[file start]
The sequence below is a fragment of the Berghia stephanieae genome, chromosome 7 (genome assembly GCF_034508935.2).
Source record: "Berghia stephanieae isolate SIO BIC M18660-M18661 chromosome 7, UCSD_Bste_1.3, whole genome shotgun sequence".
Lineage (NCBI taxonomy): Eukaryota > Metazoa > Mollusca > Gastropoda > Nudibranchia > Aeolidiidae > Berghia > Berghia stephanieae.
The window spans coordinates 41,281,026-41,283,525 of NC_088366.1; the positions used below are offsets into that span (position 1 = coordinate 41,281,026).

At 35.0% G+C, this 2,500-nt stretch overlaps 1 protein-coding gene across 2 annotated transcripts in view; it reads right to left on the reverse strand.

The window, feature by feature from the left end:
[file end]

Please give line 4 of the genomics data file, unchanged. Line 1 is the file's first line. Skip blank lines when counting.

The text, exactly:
The window spans coordinates 41,281,026-41,283,525 of NC_088366.1; the positions used below are offsets into that span (position 1 = coordinate 41,281,026).